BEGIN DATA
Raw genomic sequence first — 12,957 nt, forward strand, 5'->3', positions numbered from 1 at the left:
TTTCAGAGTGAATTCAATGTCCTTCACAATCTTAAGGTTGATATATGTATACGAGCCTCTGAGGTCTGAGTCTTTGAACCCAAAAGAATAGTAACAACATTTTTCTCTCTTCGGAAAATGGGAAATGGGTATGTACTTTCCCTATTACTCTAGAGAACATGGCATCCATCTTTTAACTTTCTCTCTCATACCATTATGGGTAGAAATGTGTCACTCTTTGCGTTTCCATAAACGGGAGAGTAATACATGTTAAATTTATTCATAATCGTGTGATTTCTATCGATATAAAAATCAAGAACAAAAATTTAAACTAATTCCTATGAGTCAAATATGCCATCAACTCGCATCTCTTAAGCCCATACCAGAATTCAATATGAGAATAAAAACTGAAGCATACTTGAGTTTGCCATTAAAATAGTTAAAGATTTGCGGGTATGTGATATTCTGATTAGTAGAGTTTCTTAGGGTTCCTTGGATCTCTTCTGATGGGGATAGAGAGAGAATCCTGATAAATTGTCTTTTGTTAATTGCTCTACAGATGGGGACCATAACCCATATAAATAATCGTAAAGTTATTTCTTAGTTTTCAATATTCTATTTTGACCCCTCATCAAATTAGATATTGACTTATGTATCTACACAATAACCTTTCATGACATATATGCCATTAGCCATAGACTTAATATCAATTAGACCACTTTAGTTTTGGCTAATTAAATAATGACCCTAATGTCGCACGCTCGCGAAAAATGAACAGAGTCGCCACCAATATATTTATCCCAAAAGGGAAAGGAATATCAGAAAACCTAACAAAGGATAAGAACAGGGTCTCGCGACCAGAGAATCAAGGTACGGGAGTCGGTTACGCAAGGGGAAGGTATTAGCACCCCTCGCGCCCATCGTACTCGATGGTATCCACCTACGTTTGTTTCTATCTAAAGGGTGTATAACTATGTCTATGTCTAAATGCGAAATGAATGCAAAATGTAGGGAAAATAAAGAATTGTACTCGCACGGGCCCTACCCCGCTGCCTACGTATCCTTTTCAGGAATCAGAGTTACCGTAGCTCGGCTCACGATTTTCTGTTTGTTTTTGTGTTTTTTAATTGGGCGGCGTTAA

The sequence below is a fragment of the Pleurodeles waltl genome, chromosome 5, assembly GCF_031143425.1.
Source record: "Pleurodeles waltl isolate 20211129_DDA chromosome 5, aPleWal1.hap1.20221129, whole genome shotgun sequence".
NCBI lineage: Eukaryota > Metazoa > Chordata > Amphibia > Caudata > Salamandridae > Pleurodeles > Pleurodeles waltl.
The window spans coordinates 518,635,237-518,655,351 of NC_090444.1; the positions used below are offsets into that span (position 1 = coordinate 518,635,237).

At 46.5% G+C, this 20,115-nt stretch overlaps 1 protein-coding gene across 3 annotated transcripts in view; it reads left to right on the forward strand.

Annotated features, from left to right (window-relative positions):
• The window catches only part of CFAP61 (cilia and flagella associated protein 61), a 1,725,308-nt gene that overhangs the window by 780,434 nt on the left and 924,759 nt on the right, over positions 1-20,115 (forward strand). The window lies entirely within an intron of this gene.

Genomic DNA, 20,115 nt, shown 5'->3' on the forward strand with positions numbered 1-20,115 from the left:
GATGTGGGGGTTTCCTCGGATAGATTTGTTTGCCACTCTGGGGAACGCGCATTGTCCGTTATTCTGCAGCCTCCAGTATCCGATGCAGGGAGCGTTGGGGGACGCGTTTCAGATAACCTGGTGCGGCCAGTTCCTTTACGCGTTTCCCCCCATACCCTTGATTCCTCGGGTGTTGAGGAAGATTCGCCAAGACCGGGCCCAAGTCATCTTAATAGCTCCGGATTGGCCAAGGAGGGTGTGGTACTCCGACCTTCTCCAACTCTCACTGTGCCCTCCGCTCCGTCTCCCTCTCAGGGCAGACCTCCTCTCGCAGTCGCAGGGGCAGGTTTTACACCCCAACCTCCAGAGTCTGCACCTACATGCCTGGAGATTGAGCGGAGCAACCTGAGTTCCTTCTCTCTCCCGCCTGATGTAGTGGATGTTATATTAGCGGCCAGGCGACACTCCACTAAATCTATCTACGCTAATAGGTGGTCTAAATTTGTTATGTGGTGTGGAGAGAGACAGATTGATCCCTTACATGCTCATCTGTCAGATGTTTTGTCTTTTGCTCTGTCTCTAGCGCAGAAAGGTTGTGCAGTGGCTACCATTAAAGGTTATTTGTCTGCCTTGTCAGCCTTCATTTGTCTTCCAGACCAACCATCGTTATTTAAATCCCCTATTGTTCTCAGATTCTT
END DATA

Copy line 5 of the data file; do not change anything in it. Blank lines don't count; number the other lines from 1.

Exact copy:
NCBI lineage: Eukaryota > Metazoa > Chordata > Amphibia > Caudata > Salamandridae > Pleurodeles > Pleurodeles waltl.